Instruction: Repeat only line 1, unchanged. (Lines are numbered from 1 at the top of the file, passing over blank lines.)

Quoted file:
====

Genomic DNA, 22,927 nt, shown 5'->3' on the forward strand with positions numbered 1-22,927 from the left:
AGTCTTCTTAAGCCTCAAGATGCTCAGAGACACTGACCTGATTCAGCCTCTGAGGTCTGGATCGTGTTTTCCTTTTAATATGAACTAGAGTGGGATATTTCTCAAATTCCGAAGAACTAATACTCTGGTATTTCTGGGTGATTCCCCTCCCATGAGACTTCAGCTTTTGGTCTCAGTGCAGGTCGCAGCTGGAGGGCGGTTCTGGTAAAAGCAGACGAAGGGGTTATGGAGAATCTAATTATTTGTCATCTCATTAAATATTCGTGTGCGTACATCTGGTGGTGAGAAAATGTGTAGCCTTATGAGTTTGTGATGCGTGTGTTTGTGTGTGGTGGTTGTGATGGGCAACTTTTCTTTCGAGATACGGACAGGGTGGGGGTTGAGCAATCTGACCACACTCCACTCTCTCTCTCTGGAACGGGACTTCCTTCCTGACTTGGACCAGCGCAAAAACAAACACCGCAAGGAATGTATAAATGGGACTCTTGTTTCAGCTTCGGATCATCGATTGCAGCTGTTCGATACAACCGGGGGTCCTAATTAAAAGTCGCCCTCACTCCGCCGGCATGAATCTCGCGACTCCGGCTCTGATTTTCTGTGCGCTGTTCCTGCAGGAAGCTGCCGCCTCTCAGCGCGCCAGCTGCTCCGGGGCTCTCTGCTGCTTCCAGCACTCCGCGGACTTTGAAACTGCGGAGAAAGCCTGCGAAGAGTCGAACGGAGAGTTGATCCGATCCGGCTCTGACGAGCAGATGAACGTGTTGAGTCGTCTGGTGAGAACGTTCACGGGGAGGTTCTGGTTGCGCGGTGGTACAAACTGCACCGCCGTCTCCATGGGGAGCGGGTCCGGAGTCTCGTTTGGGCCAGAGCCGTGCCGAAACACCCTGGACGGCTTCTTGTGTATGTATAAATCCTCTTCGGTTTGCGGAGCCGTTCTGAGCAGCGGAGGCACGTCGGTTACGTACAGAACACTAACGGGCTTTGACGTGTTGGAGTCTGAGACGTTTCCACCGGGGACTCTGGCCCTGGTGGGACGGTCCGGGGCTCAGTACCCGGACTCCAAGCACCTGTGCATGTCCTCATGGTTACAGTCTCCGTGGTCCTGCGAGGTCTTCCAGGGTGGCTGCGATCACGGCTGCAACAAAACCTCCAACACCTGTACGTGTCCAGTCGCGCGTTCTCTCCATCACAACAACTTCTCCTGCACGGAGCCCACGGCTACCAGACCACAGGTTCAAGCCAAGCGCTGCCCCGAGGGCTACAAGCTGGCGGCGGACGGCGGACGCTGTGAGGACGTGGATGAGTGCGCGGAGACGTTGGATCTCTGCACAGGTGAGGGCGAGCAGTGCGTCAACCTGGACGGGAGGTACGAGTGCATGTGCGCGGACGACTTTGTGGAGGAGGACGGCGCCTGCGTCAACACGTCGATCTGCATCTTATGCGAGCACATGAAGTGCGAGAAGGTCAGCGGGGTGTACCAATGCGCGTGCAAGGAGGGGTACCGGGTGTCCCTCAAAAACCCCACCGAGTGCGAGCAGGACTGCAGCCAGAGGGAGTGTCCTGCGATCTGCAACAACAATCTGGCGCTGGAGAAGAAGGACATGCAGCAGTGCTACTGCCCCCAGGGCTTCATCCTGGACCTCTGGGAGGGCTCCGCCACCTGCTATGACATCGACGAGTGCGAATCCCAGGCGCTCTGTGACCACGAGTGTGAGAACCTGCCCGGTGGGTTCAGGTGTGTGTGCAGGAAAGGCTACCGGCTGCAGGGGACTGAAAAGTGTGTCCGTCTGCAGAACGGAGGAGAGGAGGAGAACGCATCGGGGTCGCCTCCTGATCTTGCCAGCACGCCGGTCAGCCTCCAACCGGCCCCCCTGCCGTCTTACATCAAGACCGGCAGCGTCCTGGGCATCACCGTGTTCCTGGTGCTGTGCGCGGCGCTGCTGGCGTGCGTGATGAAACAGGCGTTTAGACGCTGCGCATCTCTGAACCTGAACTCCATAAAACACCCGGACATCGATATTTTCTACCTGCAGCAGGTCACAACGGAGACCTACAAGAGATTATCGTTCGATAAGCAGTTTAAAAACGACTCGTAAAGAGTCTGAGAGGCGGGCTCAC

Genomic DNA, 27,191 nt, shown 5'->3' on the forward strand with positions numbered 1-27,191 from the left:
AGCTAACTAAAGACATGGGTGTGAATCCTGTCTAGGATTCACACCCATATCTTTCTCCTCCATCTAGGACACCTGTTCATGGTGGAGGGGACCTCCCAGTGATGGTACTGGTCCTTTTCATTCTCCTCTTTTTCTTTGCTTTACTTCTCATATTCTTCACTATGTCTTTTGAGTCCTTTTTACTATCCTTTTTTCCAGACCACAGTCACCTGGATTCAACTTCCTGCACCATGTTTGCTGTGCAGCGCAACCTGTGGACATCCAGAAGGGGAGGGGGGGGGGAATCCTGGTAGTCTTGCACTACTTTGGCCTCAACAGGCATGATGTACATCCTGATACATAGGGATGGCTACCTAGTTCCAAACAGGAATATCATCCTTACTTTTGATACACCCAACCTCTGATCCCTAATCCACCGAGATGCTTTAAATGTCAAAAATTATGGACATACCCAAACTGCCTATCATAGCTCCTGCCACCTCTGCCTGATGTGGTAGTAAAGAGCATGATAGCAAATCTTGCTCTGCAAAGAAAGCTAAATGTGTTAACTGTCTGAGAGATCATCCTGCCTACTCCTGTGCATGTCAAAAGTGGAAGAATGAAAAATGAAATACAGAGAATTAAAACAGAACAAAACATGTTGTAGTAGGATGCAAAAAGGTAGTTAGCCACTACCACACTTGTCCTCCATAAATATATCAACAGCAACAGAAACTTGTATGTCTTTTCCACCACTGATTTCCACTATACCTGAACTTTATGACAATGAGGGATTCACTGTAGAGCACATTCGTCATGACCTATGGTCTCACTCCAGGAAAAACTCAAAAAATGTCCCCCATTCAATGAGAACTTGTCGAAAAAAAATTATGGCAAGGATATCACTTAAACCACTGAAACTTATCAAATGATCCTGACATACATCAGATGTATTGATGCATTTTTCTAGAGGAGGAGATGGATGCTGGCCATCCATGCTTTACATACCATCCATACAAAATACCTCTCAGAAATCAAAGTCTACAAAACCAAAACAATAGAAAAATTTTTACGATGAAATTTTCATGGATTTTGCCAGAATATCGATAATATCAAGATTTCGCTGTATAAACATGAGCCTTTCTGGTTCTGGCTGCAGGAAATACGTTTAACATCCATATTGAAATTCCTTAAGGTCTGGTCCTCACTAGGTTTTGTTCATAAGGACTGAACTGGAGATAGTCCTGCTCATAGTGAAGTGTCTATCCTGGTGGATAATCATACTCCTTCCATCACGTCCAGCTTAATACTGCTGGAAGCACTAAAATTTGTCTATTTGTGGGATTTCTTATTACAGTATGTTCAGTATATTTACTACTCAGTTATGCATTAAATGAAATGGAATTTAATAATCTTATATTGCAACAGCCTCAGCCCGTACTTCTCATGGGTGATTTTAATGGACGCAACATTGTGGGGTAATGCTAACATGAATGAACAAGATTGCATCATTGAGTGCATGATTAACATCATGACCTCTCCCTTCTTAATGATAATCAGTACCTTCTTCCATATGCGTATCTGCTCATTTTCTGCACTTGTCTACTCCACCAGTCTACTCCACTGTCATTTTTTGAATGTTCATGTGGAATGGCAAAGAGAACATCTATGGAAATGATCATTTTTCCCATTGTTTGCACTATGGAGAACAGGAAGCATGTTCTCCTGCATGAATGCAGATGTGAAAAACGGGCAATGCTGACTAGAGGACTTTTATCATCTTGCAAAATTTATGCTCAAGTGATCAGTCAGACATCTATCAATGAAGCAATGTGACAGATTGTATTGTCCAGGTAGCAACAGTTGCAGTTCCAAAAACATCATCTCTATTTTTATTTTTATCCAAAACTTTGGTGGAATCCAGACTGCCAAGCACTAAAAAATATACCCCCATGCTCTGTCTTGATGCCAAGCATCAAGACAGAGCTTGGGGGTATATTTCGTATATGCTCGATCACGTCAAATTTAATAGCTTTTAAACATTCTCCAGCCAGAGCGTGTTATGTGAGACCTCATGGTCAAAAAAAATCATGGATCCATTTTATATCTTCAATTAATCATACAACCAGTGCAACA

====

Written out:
Genomic DNA, 22,927 nt, shown 5'->3' on the forward strand with positions numbered 1-22,927 from the left: